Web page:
What’s the value of a swamp? Traditionally, an accountant would book the value at the cost of acquisition. Environmentalists might argue for the value of its natural preservation and diversity, leading the charge for philanthropic contributions to save the wetlands. Politicians might try to eliminate it in favor of a parking lot for new development or to protect a watershed for tourism, hunting and fishing, making impassioned speeches about its importance to the economy. But what if that swamp could naturally convert waste water from a nearby manufacturing site at a cost far cheaper than building and maintaining a water treatment plant? Suddenly, the interests of the accountant, the environmentalist, the politician, and the corporate engineer coalesce around the same goal: protecting the wetland.
“It’s all about scale,” said Dr. Neil Hawkins, Corporate Vice President, EH&S, and Chief Sustainability Officer, The Dow Chemical Company (Dow), as he spoke of the company’s collaboration with The Nature Conservancy (TNC). “We spend three to four billion dollars every year in capital. We spend $1.6 billion dollars every year in research. How do you leverage those investments for a win-win for the company and for nature?”
Moving ‘Natural Capital’ from Theory to Practice
In 2011, Andrew N. Liveris, Chairman and CEO of Dow, and Mark Tercek, CEO of TNC, launched a courageous collaboration. Speaking from the Detroit Economic Club, Liveris and Tercek announced that one of world’s largest science and technology companies and one of the world’s largest environmental nonprofits would join forces to figure out how to value the services of nature in order to inform business decisions.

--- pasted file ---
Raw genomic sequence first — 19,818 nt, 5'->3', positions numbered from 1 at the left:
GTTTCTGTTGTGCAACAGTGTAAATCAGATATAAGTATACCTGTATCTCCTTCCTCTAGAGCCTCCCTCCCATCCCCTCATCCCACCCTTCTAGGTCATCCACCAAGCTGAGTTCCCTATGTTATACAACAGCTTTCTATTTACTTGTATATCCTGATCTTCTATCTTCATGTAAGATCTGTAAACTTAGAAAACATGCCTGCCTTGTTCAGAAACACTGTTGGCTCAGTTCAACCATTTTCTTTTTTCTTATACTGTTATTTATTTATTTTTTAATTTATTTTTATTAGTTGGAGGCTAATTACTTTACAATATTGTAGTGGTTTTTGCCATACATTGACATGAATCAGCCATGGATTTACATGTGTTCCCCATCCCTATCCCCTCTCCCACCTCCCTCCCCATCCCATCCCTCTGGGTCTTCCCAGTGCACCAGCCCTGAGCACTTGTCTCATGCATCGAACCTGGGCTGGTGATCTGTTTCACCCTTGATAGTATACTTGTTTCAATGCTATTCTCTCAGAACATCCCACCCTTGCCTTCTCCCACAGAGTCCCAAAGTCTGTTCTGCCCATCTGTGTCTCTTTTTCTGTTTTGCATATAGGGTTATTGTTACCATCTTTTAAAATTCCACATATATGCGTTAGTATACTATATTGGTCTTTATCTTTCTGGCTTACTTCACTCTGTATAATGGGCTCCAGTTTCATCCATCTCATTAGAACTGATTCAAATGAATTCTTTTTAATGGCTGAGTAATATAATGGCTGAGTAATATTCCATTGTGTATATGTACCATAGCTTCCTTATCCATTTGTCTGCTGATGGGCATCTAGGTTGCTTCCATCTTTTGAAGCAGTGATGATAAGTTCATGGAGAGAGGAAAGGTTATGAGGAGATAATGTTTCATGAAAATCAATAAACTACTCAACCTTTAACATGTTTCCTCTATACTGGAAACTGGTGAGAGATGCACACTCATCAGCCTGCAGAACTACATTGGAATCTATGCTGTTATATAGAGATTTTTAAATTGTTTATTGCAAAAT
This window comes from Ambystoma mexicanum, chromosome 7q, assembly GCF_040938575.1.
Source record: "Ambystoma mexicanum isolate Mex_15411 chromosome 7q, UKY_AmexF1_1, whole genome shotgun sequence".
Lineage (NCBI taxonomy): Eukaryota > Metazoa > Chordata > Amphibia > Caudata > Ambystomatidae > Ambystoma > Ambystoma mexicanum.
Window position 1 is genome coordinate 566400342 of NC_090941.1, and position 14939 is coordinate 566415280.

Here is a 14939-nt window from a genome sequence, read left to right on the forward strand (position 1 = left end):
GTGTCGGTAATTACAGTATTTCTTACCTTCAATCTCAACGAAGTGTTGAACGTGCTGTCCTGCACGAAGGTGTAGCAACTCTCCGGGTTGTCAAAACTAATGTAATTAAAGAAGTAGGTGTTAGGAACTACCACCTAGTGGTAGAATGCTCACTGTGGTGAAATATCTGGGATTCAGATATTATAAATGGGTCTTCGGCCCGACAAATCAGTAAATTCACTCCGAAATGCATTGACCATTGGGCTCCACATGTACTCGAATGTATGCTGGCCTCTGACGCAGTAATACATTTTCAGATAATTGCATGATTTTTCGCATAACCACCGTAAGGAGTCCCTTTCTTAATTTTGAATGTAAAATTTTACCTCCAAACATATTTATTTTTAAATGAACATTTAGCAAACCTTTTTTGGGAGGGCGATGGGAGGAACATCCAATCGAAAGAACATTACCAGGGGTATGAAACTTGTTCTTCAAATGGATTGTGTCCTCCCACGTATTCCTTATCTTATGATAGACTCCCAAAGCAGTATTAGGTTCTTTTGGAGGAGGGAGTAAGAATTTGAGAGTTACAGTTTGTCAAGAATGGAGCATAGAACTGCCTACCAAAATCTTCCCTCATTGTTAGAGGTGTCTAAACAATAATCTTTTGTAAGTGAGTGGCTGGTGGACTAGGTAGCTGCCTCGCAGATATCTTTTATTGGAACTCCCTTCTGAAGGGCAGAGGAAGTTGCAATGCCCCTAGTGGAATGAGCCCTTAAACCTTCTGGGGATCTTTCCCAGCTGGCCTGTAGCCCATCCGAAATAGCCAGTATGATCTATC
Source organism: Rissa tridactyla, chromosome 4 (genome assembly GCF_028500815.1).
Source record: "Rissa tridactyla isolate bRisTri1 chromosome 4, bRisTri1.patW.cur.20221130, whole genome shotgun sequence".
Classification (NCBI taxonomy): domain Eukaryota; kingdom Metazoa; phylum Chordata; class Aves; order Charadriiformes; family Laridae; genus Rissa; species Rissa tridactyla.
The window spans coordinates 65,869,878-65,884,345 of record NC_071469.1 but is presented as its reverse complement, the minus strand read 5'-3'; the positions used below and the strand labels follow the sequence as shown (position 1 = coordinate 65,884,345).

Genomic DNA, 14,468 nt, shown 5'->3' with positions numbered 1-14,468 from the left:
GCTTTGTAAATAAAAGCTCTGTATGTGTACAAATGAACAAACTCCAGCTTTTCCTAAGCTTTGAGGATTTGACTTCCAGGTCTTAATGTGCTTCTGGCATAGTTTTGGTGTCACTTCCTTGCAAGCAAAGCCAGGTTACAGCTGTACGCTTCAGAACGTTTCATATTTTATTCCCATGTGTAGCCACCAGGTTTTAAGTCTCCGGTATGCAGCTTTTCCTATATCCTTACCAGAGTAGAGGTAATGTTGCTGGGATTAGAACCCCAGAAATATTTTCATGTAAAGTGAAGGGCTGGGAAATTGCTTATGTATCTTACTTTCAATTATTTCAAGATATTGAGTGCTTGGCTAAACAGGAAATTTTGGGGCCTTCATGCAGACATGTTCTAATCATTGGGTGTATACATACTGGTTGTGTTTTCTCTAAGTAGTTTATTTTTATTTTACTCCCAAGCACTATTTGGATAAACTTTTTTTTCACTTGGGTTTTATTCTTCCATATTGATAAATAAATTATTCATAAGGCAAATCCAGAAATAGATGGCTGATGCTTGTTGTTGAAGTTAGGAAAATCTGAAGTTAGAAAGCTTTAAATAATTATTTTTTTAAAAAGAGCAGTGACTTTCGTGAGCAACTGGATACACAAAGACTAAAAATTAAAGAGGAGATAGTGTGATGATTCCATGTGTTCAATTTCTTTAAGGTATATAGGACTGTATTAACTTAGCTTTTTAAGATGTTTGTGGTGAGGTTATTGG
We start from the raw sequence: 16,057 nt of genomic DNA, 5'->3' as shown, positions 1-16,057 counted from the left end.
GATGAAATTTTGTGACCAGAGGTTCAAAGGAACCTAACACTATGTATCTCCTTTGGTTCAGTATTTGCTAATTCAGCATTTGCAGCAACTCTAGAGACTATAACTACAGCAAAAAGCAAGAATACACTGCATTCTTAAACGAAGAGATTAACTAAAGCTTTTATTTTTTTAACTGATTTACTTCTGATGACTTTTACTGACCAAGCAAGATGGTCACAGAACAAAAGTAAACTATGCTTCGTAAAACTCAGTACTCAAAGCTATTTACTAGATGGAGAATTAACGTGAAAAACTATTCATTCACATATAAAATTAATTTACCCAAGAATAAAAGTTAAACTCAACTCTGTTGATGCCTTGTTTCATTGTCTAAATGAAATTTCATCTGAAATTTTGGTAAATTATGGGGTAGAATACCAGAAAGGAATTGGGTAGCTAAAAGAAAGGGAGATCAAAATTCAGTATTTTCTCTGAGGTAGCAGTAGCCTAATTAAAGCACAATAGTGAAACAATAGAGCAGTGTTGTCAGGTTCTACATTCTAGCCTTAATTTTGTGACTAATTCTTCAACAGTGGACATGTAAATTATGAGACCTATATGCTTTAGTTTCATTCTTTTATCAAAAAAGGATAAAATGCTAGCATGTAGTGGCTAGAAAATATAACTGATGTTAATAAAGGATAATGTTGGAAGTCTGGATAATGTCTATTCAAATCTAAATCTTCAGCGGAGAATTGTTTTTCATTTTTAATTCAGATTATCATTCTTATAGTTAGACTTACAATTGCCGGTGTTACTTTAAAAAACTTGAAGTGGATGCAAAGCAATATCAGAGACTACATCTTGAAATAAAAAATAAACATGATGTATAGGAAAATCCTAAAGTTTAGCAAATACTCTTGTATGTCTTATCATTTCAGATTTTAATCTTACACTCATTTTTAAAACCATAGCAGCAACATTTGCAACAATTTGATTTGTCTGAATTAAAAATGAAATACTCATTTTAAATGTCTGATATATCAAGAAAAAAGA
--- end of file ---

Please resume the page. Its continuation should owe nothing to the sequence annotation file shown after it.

“It’s never been a ‘photo-op’ kind of relationship,” said Hawkins. “It was always built around the notion that we were solving together one of the biggest challenges facing the planet: how to bring the business community into saving ecosystems because it makes business sense to do that.”
The original inspiration for this collaborative effort was the Millennium Ecosystem Assessment, which provided a scientific appraisal of the world’s ecosystems and the services they provide. Published in 2005, the reports represented the first attempts to codify the value of nature for business, building on the pioneering work of Paul Hawken, Amory Lovins, and L. Hunter Lovins in Natural Capitalism.
Yet, to date, such efforts had been more theoretical than actionable. “It’s one thing to be around UN meetings saying, ‘Business and nature go hand in hand.’ It’s another thing to figure out how to actually operationalize at a specific site,” said Hawkins. Although Dow didn’t originate the idea of valuing nature for business, the company was committed to figuring out how to operationalize it.